1.Following the recommendation of our predecessor Committee in August 2016, under new transparency rules agreed in its new Royal Charter, the BBC is required to publish a list of all employees earning over £150,000. In July 2017, this list was published for the first time. Its publication generated criticism, due to the very small number of women amongst top-earning staff. The BBC’s figures for 2016–17 showed that two-thirds of those earning more than £150,000 were men, including the seven highest earners. Chris Evans was reported as the BBC’s highest-paid ‘celebrity’, earning £2.2 million that financial year. The highest-paid female ‘celebrity’ was Claudia Winkleman, who was paid £450,000-£500,000, around one-fifth of what Evans received.
2.The publication sparked further controversy when staff came forward to allege that this pay imbalance, based on sex, was replicated throughout the BBC. BBC Women, a group of 170 female employees, told us that:
[The list] revealed a shocking pay gap between some men and women doing directly comparable jobs [ … ] it subsequently emerged that women [within the BBC] at all levels, all over the UK as well as abroad, doing jobs on and off air for the BBC [were] similarly affected and this [had] been the case for decades.
3.In January 2018 BBC China Editor Carrie Gracie resigned via an open letter detailing alleged pay discrimination at the BBC. She accused the BBC of operating a “secretive and illegal pay culture” that systematically discriminated against women. Her letter stated that:
For BBC women this is not just a matter of one year’s salary or two. Taking into account disadvantageous contracts and pension entitlements, it is a gulf that will last a lifetime. Many of the women affected are not highly paid “stars” but hard-working producers on modest salaries.
She asked for the BBC to “admit the problem, apologise, and set in place an equal, fair and transparent pay structure”.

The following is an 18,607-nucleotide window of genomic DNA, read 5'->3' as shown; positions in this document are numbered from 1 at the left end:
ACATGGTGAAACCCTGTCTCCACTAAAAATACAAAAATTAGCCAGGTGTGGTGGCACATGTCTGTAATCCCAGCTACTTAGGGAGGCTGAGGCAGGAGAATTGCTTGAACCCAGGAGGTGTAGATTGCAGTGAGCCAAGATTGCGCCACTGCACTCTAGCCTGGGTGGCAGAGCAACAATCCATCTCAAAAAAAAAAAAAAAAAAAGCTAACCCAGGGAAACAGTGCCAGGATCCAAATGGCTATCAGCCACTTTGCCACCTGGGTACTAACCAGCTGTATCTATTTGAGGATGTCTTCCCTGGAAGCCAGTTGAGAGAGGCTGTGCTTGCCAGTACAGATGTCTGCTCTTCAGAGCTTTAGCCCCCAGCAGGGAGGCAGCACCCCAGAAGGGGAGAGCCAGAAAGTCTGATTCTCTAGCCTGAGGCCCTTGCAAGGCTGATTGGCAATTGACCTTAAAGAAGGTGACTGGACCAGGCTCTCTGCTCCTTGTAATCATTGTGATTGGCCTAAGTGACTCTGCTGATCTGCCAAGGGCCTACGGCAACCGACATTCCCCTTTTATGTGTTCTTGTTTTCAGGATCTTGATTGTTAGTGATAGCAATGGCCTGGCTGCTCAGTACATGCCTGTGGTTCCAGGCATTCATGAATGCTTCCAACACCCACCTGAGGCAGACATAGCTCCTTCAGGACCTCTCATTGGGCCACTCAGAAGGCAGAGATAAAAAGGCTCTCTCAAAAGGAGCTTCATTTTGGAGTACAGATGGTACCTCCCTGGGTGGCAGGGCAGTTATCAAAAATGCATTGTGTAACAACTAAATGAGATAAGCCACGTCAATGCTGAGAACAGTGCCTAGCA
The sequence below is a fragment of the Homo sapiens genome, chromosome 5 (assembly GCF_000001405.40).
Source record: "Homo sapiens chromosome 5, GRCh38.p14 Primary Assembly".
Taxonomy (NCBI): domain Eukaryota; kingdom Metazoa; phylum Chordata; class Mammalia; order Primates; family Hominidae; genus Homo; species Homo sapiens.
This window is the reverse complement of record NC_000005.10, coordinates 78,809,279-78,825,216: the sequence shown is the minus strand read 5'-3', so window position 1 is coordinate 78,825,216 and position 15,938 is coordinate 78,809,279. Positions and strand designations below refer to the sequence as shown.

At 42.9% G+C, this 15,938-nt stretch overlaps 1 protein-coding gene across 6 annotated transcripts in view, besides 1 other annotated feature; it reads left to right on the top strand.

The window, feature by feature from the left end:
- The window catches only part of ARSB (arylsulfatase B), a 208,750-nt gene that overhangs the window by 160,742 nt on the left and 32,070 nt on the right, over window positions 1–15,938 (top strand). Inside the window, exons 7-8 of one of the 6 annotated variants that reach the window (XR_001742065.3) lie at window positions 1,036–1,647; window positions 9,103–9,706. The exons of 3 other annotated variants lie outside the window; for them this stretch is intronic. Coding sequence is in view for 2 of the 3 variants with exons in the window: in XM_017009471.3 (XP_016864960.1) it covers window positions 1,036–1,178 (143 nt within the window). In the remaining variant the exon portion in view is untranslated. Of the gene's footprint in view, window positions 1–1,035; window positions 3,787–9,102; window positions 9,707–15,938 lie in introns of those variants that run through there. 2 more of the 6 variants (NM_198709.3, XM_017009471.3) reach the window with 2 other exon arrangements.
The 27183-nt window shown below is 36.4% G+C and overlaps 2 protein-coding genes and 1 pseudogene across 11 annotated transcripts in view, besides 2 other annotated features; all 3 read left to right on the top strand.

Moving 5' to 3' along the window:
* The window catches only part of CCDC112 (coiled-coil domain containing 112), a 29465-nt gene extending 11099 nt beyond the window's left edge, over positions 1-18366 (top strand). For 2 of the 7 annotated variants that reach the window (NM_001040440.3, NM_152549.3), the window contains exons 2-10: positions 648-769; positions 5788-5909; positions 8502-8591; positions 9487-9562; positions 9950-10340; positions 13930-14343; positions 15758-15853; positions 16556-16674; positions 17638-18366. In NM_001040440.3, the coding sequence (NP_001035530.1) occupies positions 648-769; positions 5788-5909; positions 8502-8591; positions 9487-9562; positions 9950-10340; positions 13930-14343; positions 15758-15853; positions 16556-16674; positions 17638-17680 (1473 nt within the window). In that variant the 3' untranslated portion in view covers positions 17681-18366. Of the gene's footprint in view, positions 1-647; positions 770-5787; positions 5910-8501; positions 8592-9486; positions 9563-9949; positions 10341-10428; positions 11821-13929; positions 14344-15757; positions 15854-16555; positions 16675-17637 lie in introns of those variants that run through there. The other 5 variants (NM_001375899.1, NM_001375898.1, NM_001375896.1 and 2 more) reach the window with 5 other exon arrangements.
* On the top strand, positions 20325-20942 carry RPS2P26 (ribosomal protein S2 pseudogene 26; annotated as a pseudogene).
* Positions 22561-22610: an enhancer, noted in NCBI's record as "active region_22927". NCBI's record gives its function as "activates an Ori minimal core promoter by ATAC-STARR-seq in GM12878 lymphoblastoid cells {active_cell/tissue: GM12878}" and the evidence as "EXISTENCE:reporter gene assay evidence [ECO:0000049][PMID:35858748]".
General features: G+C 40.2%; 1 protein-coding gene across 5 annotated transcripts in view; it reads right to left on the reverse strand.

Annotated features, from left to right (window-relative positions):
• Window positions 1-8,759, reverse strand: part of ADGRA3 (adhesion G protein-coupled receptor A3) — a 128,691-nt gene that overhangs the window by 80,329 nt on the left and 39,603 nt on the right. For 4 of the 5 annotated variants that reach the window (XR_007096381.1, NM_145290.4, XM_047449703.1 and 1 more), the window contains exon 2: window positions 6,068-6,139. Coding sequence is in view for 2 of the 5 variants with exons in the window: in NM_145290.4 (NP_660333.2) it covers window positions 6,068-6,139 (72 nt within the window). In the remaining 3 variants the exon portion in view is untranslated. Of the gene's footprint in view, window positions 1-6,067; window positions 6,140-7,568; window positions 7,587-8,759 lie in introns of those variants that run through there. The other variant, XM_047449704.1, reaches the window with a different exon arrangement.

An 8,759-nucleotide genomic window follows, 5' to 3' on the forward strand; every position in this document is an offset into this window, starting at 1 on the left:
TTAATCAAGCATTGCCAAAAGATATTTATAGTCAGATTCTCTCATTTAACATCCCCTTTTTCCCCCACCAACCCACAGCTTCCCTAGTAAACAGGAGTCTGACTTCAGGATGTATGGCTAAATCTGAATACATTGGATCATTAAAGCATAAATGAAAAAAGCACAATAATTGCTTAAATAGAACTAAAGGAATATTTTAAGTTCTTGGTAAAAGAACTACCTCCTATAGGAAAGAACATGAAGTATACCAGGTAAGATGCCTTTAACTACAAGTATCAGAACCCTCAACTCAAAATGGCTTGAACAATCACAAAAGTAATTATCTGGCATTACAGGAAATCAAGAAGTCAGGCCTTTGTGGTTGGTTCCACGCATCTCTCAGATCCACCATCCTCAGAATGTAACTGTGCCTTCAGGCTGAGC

4.Following Carrie Gracie’s resignation, we decided to begin an inquiry on pay at the BBC. We received further evidence from the BBC Women group arguing that “the BBC has failed to pay men and women equally for equal work, in breach of the Equality Act 2010, over many years”. In February 2018 we held an evidence session with Carrie Gracie, the General Secretary of the National Union of Journalists, Michelle Stanistreet, and senior BBC officials, to explore these issues further.
5.In the months following this session, it emerged that many BBC presenters had suffered financial hardship after setting up personal service companies (PSCs), at the insistence of the BBC. We received a ‘dossier’ of anonymous testimonies, cataloguing the damaging impacts that presenters had suffered as a result of the BBC’s actions. We held a second evidence session in March 2018 to investigate these issues further. BBC management declined our invitation to give evidence at this session. The corporation cited its “very recent” appearance before the committee (this was, in fact, nearly two months prior) and needing additional time to receive feedback on its proposals for a new on-air framework for presenters. We did not consider these to be convincing reasons, and found the BBC’s non-attendance frustrating.
6.In September 2018 we held a third evidence session to assess the BBC’s Annual Report (published in July) and to take stock of developments on unequal pay during the intervening period. We held the evidence session in Salford and carried out informal meetings and a visit to BBC Studios during the visit.
7.It has become established Committee practice to examine the BBC’s Annual Report. This year’s assessment will take place via this report, alongside our assessment of pay and employment conditions for BBC staff and presenters.
8.We received a range of evidence on BBC Pay, including written testimonies from over 40 individuals working for the BBC. A full list of witnesses can be found at the end of this report. We are grateful to everyone who gave evidence to this inquiry, and especially the women and men who spoke to us about their (sometimes very difficult) experiences.
1 Department for Culture, Media and Sport, Royal Charter for the continuance of the British Broadcasting Corporation, , December 2016, p 19
2 BBC, , July 2017, p 6–10
4 Ibid, p 10
6 BBC Women () para 2
7 National Union of Journalists,
10 BBC Women (), para 1
11 BBC Presenters ()
12 BBC further supplementary - note on the BBC’s position in relation to PSCs
13 BBC further supplementary - note on the BBC’s position in relation to PSC
14 BBC Women (), BBC Presenters ()
Published: 25 October 2018